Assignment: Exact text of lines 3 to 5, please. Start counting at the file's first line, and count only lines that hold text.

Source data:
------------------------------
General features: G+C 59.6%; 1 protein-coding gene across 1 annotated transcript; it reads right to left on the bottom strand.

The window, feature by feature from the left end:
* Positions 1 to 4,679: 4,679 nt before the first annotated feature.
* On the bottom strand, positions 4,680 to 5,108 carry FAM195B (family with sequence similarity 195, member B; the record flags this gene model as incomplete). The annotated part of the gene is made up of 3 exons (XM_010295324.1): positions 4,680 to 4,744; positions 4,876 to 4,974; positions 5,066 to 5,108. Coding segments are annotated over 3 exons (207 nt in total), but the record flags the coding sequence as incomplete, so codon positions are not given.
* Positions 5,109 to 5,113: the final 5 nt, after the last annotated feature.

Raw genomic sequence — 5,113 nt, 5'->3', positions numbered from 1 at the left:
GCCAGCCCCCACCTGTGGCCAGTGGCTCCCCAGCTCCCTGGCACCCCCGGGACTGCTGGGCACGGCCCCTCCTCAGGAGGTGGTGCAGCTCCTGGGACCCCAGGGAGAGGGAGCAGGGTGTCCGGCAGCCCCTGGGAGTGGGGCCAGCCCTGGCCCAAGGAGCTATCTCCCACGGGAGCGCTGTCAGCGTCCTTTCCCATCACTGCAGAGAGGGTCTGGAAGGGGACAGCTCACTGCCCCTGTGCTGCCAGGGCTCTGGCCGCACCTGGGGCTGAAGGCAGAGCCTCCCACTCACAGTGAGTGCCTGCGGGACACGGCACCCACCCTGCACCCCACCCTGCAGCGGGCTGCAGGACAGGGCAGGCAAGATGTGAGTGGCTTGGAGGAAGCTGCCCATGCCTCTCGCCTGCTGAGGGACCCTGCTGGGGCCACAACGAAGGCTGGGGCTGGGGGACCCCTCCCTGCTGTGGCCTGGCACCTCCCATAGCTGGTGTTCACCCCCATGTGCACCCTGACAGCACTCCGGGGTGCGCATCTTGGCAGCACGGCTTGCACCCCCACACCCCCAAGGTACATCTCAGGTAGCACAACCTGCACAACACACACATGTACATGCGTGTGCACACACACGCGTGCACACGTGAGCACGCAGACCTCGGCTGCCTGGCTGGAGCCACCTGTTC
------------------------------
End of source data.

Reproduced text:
* Positions 1 to 4,679: 4,679 nt before the first annotated feature.
* On the bottom strand, positions 4,680 to 5,108 carry FAM195B (family with sequence similarity 195, member B; the record flags this gene model as incomplete). The annotated part of the gene is made up of 3 exons (XM_010295324.1): positions 4,680 to 4,744; positions 4,876 to 4,974; positions 5,066 to 5,108. Coding segments are annotated over 3 exons (207 nt in total), but the record flags the coding sequence as incomplete, so codon positions are not given.
* Positions 5,109 to 5,113: the final 5 nt, after the last annotated feature.